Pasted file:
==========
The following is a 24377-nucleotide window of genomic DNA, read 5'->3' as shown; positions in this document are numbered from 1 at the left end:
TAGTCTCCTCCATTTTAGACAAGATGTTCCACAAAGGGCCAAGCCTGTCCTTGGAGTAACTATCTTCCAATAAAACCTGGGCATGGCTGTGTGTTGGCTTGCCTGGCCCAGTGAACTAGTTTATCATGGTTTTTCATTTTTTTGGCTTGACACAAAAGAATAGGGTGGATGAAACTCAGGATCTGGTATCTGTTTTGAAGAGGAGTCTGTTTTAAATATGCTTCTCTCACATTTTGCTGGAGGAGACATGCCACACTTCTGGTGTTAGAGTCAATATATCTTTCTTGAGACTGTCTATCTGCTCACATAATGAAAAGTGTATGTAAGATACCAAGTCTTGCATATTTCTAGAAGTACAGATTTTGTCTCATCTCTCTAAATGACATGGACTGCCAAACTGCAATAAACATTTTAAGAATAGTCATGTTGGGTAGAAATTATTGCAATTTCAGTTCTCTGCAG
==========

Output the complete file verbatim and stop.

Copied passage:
The following is a 24377-nucleotide window of genomic DNA, read 5'->3' as shown; positions in this document are numbered from 1 at the left end:
TAGTCTCCTCCATTTTAGACAAGATGTTCCACAAAGGGCCAAGCCTGTCCTTGGAGTAACTATCTTCCAATAAAACCTGGGCATGGCTGTGTGTTGGCTTGCCTGGCCCAGTGAACTAGTTTATCATGGTTTTTCATTTTTTTGGCTTGACACAAAAGAATAGGGTGGATGAAACTCAGGATCTGGTATCTGTTTTGAAGAGGAGTCTGTTTTAAATATGCTTCTCTCACATTTTGCTGGAGGAGACATGCCACACTTCTGGTGTTAGAGTCAATATATCTTTCTTGAGACTGTCTATCTGCTCACATAATGAAAAGTGTATGTAAGATACCAAGTCTTGCATATTTCTAGAAGTACAGATTTTGTCTCATCTCTCTAAATGACATGGACTGCCAAACTGCAATAAACATTTTAAGAATAGTCATGTTGGGTAGAAATTATTGCAATTTCAGTTCTCTGCAG